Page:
Baking, Cooking, Recipes

Wild Garlic Soda Bread

I know , I know. I said I was going to get back to blogging earlier in the year but between moving house, setting up a new kitchen for Hey Pesto! and my involvement in the inaugural Harvest Offaly Food Festival it just didn’t happen.

So here it is – my first blog post in months and I’m starting with an easy one! Earlier in the year Helen from  Failte Ireland asked the food champions for an Irish recipe with a ‘modern twist’ and this was mine.

My Nana was famous for her soda bread, well within our family anyway and there’s enough of us! Everyday she made two loaves in her Aga . Always two, never any more than two and to paraphrase an ad ‘when it was gone, it was gone’.

I asked her once for the recipe and she told me ‘a handful of this and a handful of that’. If I’d had the sense at the time I’d have measured the size of her hands! I’m still trying to recreate the taste of her bread and apparently I have come close once or twice though I think the real difference is that she used unpasteurized milk straight from the cow that my great uncle kept in the orchard, that was allowed to go sour naturally (the milk not the cow!)

The great thing about soda bread is that you can add flavours – such as pesto or sundried tomatoes or even chocolate chips for a sweet cake.

In this version of soda bread I have added  wild garlic pesto and dried wild garlic leaves to give the taste of summer. I also use spelt flour, an ancient relative of modern wheat, which I think gives a better, lighter loaf

What you need:

  • 450g/1 lb. white spelt flour
  • 1 level teaspoon salt
  • 1 level teaspoon bread soda
  • 340-400 ml / 12-14 fl.oz approx buttermilk
  • 1 tbsp wild garlic pesto
  • 1-2 tsp dried wild garlic leaves 

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What you do:

  • Preheat oven to 230ºC/Gas 8
  • Mix all dry ingredients in large bowl, making sure that you sieve in the bread soda.
  • Add in the wild garlic pesto and the dried leaves if you have them ( dry them overnight in a very low oven when in season and store in an airtight jar).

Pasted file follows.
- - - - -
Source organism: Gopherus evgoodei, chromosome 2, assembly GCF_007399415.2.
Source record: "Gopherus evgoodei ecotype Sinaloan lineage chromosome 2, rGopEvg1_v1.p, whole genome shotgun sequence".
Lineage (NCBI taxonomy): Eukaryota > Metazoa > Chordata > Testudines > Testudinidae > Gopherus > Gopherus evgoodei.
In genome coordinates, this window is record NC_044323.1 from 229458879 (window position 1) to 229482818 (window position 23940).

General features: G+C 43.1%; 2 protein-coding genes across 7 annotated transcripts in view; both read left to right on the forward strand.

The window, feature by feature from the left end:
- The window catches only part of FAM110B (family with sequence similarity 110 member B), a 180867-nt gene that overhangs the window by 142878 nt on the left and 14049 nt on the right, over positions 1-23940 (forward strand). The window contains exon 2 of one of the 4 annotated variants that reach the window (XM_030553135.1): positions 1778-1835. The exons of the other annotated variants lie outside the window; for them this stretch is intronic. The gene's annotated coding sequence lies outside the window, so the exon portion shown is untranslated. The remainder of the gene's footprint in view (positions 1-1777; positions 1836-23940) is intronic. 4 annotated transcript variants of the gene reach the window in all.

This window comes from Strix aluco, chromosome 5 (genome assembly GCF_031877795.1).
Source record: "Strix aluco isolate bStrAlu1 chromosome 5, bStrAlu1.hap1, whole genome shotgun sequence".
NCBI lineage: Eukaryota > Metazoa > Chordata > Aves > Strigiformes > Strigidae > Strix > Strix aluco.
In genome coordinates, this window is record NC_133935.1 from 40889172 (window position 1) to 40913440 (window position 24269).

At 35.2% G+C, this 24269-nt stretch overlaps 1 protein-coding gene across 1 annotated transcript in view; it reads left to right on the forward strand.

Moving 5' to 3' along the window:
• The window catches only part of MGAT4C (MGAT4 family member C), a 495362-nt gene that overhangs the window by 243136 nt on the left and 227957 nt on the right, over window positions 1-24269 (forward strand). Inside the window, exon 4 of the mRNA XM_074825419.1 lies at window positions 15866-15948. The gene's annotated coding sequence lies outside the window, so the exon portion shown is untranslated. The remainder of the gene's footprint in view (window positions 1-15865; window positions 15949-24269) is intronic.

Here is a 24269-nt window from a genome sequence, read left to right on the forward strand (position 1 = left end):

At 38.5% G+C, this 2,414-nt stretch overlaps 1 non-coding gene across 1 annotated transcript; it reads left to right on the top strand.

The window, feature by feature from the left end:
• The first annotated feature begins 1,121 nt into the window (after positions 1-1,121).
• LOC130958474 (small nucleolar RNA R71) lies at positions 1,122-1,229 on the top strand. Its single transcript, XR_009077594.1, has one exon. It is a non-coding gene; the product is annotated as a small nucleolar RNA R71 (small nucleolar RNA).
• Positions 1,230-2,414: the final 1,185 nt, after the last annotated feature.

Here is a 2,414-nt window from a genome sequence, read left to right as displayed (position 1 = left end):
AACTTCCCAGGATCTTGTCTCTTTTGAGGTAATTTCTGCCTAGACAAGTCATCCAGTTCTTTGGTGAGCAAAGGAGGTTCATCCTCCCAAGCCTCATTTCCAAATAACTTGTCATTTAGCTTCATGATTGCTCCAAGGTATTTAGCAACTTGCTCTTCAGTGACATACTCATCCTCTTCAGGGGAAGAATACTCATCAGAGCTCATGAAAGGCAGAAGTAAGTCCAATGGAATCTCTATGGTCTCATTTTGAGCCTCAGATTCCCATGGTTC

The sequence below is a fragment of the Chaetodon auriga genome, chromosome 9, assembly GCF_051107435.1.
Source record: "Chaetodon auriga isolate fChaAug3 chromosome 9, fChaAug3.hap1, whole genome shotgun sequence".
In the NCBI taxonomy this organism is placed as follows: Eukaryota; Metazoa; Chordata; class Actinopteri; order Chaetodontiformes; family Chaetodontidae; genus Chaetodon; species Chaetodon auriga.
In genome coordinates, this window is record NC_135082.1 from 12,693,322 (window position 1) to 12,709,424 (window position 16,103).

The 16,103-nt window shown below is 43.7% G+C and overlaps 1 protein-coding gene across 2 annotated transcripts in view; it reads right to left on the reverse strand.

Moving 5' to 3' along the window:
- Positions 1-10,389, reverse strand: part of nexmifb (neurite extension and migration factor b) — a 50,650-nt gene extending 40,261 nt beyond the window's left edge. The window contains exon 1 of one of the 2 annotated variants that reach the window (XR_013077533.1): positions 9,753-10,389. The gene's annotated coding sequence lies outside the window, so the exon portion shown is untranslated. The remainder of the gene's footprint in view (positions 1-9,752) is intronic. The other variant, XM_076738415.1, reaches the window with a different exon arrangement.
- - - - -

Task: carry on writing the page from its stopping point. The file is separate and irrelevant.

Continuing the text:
• Make a well in the centre and pour in most of the buttermilk at once. The exact amount of buttermilk can vary, even according to the weather!

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  • Stir in the liquid until completely mixed but be very careful not to overmix.
  • Turn the dough out onto a floured board and  gently form into long ‘loaf’ shape.  I know a circle is more acceptable but this is the shape my grandmother always used and it makes cutting the bread much easier!

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  • Place the loaf on lined  baking sheet.  Score a deepish line down the centre and prick the sides  to let the fairies out.
  • Bake in a hot oven for 20 minutes,  then reduce heat to 180ºC/Gas 4 for another 15-20 mins, or until just cooked.

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  • Tap the bottom of the bread; if it is cooked it will sound hollow. Cool on wire rack and eat as soon as possible!

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  • Perfect with soup or with as a base for bruschetta

I’m not sure if Nana would approve of the garlic but it went down very well here.

If you don’t have wild garlic pesto or if you just fancy a plain white soda then leave it out.

Give it a try – you’ll be amazed at how quick and easy it is to make your own bread.

Happy Cooking!

 

Catering, Cooking, Food, Recipes

Nature’s Larder

There are lots of free foods available in nature – and I’m lucky to have a prolific patch of one of them,  wild garlic, near my house. Some of my neighbours may have  spotted me a few weeks ago heading into the woods armed with my basket and wondered ‘what is she up to now?’ ! I was simply harvesting  a large bunch of delicious wild garlic…

I used some of the leaves in a mixed salad and more wilted into pasta but the majority of it was transformed into delicious garlic pesto.

And this is how easy it is:

  • First wash the garlic leaves in salted water (to kill off any unwanted protein!!) and then rinse and dry in a salad spinner.
  • For approx 150g leaves, you need to whizz 100g parmesan and 100g cashew nuts in the food processor until it looks like breadcrumbs.
  • Add 1 large garlic clove (roughly chopped) and a pinch of salt .
  • Then add the wild garlic leaves and pulse.
  • Pour in enough rapeseed  oil to get to a ‘wettish’ mix (sorry it’s hard to quantify this bit!) and Hey Pesto! you’re done!
  • Pour the  pesto into clean sterilized jars and make sure the top is covered with additional oil before sealing.

These quantities should yield 3-4 jars of Wild Garlic Pesto.

The pesto is delicious with pasta, on pizzas, as a dip…..We use it on parmesan shortbreads topped with goat’s cheese as one of our canapés.

ps you can substitute other herbs such as basil, coriander or parsley for all or part of the wild garlic.